Story Originally Appeared in The Detroit News
Friday’s news that the PulteGroup Inc. — one of the nation’s largest home builders — will move its Bloomfield Hills headquarters to Atlanta in 2014, prompted immediate public criticism from Quicken Loans’ Dan Gilbert.
“If rumor true @Pultehomes is moving HQ to Atlanta then punk CEO & invertebrate board even worse than its P&L (profit and loss) last 5 years & that’s hard to do,” Gilbert tweeted just before 1 a.m. Friday morning.
Gilbert, who owns more than a dozen Detroit buildings, moved the headquarters of Quicken Loans to downtown Detroit in 2010.
A Quicken Loans spokeswoman declined additional comment Friday afternoon.
Asked to respond to Gilbert, James Zeumer, Pulte’s vice president, investor relations and corporate communications, said the company will keep some workers in Michigan but noted that much of its business is now in the southeast.
“In the end, this move will bring us closer to our customers and a larger portion of our investment portfolio. The southeast has grown to represent 37 percent of our 2012 closings and 43 percent of invested capital, so we see this as the right move for the future of the organization,” he said. “I would also reiterate that we will maintain our local homebuilding operation in Michigan. That staff of about 54 will continue their excellent work building and growing this market, and some of current corporate employees may find opportunities within that organization.”
Bill Pulte, grandson and namesake of the company founder, tweeted “PulteGroup moving 200 people was news to us, but we’re happy they’ll keep some large operations in MI. As a family, we are committed to MI.”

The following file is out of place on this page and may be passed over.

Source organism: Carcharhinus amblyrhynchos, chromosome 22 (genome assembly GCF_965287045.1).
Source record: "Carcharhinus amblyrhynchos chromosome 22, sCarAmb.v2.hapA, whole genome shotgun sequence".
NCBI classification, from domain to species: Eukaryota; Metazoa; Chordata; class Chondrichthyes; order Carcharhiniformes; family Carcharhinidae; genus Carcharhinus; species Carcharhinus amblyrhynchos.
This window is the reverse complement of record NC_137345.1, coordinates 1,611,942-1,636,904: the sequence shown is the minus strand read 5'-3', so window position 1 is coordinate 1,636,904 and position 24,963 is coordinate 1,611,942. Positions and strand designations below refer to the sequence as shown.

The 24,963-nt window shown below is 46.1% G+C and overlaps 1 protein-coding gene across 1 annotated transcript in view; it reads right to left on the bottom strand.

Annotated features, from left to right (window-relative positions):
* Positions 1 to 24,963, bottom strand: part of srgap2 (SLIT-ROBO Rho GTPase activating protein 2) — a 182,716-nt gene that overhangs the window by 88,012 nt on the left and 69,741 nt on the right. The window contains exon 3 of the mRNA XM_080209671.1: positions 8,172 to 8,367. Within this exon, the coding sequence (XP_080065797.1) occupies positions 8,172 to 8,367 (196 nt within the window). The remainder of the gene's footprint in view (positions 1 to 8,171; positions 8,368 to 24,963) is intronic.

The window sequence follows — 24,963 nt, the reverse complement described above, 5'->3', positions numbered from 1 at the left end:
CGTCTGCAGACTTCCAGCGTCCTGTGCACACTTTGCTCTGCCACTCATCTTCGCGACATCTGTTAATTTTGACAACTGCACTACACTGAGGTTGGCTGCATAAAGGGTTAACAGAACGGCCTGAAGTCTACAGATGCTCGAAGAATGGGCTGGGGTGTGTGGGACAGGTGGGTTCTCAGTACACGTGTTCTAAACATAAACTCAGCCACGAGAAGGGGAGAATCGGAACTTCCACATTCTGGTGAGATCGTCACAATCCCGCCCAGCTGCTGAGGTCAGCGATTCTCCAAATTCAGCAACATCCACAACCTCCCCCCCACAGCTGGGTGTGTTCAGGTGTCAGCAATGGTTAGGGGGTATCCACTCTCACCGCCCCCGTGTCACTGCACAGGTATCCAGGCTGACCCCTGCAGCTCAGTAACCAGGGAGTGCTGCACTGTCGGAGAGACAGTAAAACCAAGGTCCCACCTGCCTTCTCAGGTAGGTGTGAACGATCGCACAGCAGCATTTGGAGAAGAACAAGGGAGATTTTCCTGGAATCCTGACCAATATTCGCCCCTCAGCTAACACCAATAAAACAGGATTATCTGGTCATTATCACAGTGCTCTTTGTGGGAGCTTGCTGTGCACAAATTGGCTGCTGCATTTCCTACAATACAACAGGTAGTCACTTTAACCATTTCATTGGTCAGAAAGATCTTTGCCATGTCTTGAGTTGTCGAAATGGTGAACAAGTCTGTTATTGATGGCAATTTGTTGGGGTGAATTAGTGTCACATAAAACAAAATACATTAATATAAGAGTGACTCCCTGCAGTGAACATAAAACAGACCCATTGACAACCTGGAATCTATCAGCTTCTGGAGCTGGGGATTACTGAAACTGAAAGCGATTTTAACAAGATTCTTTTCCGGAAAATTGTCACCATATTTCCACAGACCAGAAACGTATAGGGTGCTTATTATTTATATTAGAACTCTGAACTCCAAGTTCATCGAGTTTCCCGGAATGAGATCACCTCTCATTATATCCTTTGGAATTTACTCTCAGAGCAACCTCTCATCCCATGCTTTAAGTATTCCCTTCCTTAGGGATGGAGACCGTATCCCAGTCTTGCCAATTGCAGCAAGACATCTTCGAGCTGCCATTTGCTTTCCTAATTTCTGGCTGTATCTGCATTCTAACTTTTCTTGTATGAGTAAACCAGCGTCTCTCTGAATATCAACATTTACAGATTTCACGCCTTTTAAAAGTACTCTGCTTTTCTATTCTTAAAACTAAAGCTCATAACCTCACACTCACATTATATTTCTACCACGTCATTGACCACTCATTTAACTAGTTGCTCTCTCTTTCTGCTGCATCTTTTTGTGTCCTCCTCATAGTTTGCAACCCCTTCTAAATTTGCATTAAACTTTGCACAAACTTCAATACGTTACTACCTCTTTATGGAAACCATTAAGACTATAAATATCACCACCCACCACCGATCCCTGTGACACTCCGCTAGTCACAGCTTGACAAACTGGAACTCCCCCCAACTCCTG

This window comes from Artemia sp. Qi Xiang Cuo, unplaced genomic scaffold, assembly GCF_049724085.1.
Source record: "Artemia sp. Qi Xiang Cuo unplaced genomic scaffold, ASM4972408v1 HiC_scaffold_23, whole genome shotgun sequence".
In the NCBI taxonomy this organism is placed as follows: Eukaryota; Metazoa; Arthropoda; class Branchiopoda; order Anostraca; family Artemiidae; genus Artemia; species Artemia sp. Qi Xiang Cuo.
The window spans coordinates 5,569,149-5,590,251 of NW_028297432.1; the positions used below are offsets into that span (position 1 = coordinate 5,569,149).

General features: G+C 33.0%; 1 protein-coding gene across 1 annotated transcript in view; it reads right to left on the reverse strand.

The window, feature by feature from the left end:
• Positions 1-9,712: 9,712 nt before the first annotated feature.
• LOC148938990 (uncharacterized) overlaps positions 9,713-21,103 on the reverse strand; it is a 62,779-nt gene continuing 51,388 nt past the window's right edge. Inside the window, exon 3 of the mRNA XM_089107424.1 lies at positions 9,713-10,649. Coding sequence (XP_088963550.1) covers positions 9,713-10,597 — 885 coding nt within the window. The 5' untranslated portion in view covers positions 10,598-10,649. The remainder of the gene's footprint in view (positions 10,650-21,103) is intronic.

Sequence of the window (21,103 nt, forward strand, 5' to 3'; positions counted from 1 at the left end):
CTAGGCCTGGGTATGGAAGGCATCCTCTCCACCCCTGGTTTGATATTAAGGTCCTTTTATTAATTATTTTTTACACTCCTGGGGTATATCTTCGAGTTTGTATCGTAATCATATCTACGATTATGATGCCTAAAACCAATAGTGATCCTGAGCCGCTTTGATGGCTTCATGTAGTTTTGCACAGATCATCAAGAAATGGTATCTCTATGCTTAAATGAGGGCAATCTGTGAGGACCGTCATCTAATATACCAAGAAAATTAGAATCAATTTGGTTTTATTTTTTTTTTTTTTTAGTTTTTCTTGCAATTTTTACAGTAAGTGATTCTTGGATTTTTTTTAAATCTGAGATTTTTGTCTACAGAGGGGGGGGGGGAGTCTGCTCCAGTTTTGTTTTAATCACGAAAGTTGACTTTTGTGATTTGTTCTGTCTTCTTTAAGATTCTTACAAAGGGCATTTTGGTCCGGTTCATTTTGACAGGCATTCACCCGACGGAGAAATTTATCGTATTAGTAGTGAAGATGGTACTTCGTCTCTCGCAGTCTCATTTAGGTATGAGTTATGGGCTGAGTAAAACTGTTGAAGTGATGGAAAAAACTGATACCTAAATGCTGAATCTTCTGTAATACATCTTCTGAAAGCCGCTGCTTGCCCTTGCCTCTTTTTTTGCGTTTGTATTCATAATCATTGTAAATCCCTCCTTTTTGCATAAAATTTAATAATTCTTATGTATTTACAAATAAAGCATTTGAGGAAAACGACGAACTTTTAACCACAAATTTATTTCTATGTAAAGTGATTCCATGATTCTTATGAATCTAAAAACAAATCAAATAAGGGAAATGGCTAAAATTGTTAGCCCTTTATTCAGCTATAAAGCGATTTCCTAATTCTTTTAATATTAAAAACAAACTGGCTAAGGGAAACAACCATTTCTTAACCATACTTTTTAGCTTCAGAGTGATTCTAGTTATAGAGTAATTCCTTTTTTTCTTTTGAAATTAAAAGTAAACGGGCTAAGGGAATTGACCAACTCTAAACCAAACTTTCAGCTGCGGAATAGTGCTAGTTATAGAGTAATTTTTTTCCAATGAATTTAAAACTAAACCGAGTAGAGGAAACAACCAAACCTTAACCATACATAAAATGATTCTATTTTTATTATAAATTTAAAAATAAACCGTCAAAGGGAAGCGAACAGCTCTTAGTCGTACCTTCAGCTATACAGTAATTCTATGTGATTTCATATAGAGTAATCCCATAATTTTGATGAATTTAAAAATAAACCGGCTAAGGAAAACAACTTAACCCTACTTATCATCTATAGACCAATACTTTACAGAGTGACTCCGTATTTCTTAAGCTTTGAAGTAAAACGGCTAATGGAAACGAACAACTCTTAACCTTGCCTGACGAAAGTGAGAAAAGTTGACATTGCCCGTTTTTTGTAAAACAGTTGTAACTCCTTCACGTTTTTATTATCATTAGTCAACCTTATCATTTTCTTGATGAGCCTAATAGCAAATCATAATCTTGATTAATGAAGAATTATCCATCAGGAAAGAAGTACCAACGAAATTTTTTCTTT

Via Facebook, Oakland County executive L. Brooks Patterson said he was “disappointed” in the company’s decision to move.
“However, we respect any company’s right to determine its future,” Patterson’s statement said. “Oakland County continues to attract thousands of sustainable, high-paying jobs in the knowledge-based economy through our Emerging Sectors, Medical Main Street, and Automation Alley initiatives. Oakland County is helping to drive Michigan’s economy.”
Robert Filka, CEO of the Home Builders Association of Michigan, said Friday that the move “doesn’t mean a whole lot for homebuilding in Michigan.”
“They are still going to build homes in Michigan,” Filka said. “Corporate headquarter location decisions, for publicly traded companies, can be influenced by lots of factors.
“The fact is our state has a multitude of small and medium-size builders. And while we certainly would rather they keep their corporate headquarters here, our industry is on the rebound in Michigan and I don’t see any gap that is left.”
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